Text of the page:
In addition, the analysis outcomes of this paper revealed that GLS expression was significantly correlated with different molecular subtypes in 11 cancers and different immune subtypes in 12 cancers (Figs. 4 and 5). The differential expression in distinct subtypes of specific tumor types might provide new and meaningful entry points for further exploration of the oncogenic role of GLS. Then, we were surprised to discovered that GLS had an outstanding diagnostic value in 19 cancer types, especially in predicting CHOL, OV and UCS with extremely high accuracy (AUC > 0.9) (Fig. 6). Also, GLS was observed to be significantly associated with the OS, DSS and PFI in KIRC, LGG and UCEC, which indicated that it might be a remarkable prognostic indicator for above cancers. These results initially demonstrated the excellent diagnostic and prognostic capability of GLS in pan-cancer, suggesting that it may act as a promising biomarker for precision oncology. To be consistent with our knowledge and prediction, the bio-function of GLS searched from the GO and KEGG enrichment analysis was involved in the amino acid metabolic process, oxidoreductase activity, acting the aldehyde or oxo group of donors and alanine, aspartate and glutamate metabolism (Fig. 8). It is worth highlighting that GLS is not only critical for the intra-cellular metabolic process but also essential for the connection of cell-cell energy transfer and metabolism.

Furthermore, UCEC was considered the most significant tumor type correlated with GLS according to the comprehensive analyses. Therefore, we emphasized the exploration of the clinical correlation of GLS with UCEC patients, including race, surgical resection, radiation therapy, primary therapy outcome, clinical stage, weight, height, BMI and histological type/grade. Although GLS was expressed lower in UCEC than in corresponding normal tissues, UCEC patients with increased GLS expression had worse outcomes for OS, DSS and PFI, as did patients in a diverse set of clinical subgroups. We speculated that elevated expression of GLS might induce changes in some biomarkers or pathways not known yet, leading to a worse prognosis for UCEC patients; and metabolism reprogramming and activation of oncogenic pathways were the most possible underlying causes. However, all conjectures require to be verified by further experiments. Though many questions about GLS remain unresolved, there is no doubt that it is a unique prognostic signature of UCEC, supported by a prior study involved in exploring prognostic signatures in UCEC [68].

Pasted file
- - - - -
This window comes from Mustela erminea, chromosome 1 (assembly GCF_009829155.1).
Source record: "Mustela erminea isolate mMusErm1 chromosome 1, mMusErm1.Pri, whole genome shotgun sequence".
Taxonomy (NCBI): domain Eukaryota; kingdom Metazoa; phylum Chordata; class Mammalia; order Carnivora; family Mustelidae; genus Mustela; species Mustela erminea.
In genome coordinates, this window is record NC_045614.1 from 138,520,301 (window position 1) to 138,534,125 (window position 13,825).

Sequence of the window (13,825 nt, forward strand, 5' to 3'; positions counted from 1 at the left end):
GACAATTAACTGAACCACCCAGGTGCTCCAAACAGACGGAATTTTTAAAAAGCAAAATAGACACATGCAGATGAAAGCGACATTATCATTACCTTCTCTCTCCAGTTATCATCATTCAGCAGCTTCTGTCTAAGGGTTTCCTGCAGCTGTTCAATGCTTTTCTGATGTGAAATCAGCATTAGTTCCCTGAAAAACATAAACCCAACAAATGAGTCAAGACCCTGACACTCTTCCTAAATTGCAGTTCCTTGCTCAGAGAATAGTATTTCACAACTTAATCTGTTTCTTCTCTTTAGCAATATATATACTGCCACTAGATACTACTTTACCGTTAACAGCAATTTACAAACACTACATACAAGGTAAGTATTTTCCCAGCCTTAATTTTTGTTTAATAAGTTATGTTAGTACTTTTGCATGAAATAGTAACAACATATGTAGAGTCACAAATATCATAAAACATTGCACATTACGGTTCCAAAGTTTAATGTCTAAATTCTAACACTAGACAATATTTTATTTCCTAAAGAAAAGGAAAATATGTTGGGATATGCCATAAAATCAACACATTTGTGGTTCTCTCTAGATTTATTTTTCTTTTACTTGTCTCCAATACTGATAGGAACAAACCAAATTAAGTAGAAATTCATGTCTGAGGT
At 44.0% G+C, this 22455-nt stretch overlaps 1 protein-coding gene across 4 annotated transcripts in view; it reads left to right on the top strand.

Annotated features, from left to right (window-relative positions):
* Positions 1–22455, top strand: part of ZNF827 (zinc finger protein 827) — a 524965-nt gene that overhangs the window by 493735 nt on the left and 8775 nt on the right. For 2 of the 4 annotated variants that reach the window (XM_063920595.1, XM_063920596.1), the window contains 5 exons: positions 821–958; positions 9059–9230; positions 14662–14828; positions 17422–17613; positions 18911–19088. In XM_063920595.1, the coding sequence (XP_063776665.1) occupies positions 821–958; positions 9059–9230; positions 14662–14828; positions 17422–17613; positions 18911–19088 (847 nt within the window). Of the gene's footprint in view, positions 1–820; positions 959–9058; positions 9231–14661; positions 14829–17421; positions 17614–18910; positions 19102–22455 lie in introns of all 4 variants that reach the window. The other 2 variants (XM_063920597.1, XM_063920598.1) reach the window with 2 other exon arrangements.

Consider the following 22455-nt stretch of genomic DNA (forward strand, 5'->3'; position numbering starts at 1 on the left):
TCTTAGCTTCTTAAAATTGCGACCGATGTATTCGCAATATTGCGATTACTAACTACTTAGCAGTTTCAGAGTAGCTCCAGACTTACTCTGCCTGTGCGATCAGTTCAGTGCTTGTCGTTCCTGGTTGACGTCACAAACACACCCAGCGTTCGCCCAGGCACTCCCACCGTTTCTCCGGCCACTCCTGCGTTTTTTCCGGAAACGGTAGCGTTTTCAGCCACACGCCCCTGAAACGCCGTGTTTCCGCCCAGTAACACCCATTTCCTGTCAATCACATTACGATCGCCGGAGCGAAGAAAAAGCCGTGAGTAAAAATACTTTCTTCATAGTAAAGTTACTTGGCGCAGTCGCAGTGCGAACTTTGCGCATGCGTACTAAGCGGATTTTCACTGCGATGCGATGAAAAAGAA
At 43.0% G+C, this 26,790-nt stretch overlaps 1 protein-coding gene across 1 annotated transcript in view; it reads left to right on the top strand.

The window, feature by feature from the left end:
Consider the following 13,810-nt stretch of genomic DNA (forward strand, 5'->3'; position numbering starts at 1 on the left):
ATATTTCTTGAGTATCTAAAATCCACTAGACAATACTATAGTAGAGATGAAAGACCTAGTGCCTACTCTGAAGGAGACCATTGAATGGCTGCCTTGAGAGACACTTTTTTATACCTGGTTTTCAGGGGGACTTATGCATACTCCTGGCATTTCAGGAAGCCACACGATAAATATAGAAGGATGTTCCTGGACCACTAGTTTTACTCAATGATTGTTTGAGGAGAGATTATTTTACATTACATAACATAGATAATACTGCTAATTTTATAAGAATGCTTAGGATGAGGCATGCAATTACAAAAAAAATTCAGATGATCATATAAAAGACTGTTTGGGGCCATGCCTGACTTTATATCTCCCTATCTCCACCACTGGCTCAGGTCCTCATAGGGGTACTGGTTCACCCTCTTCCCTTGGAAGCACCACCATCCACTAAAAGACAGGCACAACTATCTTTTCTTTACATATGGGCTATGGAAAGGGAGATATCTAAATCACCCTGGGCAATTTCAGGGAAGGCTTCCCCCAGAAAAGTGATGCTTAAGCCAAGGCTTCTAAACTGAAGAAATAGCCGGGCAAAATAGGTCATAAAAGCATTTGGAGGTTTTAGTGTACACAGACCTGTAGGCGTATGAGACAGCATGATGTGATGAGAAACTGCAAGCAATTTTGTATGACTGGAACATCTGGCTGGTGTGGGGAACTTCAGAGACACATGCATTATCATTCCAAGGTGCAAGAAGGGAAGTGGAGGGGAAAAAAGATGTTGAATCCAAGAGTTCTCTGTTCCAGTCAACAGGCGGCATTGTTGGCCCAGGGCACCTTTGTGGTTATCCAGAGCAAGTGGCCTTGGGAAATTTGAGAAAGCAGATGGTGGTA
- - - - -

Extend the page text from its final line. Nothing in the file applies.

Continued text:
More importantly, 5 clinically independent risk factors were further screened through univariate and multivariate regression analysis to establish an innovative GLS-related nomogram. The nomogram analysis results demonstrated a high degree of robustness and accuracy for predicting 1-, 3- and 5-year outcomes of UCEC patients (Fig. 13). This work is of great significance in providing a more in-depth and comprehensive cognition on the clinical correlation between GLS and UCEC. Given the absence of screening programs for early detections of UCEC [69], our findings offered new insights and valuable tool for clinical application. In addition, we also explored GLS-related positive/negative co-expression genes, DEGs between GLS up- and down-regulated groups, and enriched mechanisms and pathways in UCEC. Finally, 12 algorithms were used for screening the hub genes of DEGs. These findings contribute to our understanding of the potential oncogenic role of GLS in UCEC, particularly in relation to cilia motility and neurohormones. Despite requiring further experimental validation, the speculations in this study offer new perspectives for future research on GLS.